Did you know that Martin Luther King Jr. was denied a permit to own a handgun "as a result of gun control laws put into effect by white male Democrats" (146)?!?  Neither did we.  Then we read Hands Off My Gun: Defeating the plot to disarm America, Dana Loesch's cogent, succinct defense of the second amendment.

Loesch's 2014 release is one stop shopping for those who support the Second Amendment but don't have all the facts memorized.  While the entire book is worth reading, the most riveting chapters detail the degree to which anti-Second Amendment advocates hire private security, the ability of women to use firearms to protect themselves from rape, and the origins of gun control in the Jim Crow south.  Historically, disarming the target population has been a pre-condition for other attacks on civil liberties.

Loesch's zeal for the Second Amendment gained a sense of urgency in 2009 (7), when her family still lived in St. Louis.  That summer, during the first round of Tea Party protests, a man named Kenneth Gladney was beaten by Union Thugs outside of a Missouri congressman's town hall (8).  While the story made national headlines, for those of us outside St. Louis it faded into the background.  Loesch, however, was living it.  After the national media moved on, as she continued to cover the story locally, Loesch received threats and was followed around town (9).  Then, they threatened her children (10).  To understand's Dana Loesch's commitment to the Second Amendment, you have to understand that story.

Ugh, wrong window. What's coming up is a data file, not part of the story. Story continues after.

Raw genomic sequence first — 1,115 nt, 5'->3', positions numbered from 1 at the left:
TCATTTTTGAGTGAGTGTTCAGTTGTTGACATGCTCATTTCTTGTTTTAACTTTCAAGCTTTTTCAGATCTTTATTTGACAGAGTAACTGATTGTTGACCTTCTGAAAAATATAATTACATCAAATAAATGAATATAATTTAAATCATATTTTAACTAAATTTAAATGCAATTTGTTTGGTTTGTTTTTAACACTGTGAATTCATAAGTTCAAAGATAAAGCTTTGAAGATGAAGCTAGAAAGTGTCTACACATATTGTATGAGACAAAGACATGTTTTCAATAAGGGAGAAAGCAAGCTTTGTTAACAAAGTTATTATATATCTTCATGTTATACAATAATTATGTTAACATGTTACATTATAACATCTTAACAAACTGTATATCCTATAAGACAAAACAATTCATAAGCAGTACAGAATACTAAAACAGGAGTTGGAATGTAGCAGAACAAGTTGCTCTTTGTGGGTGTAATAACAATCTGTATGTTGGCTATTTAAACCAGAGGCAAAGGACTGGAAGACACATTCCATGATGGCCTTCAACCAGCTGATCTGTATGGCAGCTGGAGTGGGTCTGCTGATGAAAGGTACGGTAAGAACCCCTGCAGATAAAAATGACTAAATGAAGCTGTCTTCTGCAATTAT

Women's self-defense is one of the strongest motifs in the book.  As Loesch explains, firearms are "the ultimate equalizer for women" (140).  She details several examples where women have used firearms to prevent assault and, sadly, others where disarmed women were left to the mercy of their rapists.  Unfortunately, women's safety is unimportant to anti-Second Amendment politicans.  Austin Police Chief Art Acevedo's recent comments are a representative example: